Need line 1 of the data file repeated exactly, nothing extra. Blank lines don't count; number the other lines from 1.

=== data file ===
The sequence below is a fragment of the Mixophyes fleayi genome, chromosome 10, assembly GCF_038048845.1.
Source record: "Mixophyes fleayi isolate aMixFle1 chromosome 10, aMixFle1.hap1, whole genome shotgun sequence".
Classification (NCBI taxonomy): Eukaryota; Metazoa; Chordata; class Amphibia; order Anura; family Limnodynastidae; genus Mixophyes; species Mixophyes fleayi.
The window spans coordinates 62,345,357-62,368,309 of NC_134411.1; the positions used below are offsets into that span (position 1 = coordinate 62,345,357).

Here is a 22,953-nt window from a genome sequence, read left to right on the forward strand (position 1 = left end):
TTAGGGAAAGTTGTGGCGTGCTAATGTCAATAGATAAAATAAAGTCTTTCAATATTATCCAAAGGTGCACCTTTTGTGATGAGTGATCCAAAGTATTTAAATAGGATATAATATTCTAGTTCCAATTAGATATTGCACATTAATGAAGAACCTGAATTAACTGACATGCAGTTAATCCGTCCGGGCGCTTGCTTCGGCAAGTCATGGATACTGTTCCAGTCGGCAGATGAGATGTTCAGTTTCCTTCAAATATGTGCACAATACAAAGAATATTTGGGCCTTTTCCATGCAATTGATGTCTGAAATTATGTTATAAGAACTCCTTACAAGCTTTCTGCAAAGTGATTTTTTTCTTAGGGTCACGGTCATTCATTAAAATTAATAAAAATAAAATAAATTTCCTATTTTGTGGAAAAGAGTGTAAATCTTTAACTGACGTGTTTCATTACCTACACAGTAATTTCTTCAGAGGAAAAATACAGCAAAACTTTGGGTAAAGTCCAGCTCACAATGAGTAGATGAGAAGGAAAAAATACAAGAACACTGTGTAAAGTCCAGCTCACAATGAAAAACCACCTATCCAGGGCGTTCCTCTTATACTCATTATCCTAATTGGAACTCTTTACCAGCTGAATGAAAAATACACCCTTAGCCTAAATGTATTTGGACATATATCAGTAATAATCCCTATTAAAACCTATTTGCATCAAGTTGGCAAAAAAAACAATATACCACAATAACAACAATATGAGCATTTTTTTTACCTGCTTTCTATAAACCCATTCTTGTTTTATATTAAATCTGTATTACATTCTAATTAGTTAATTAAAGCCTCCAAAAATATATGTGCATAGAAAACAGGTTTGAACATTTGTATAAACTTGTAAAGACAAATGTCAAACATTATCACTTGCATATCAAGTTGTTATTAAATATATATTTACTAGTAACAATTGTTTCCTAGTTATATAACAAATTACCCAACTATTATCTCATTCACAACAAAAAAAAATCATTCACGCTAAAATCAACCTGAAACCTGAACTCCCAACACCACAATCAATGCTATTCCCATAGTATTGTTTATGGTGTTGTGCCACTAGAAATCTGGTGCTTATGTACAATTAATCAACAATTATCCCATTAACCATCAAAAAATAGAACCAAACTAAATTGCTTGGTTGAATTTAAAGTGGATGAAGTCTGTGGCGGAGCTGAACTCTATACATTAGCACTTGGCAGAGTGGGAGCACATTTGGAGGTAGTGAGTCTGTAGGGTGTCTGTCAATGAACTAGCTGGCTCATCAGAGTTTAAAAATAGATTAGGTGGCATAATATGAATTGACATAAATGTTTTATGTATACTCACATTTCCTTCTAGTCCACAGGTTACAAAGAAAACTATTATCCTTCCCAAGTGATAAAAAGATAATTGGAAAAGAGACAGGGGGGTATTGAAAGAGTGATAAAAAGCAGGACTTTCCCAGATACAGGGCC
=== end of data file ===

The sequence below is a fragment of the Mixophyes fleayi genome, chromosome 10, assembly GCF_038048845.1.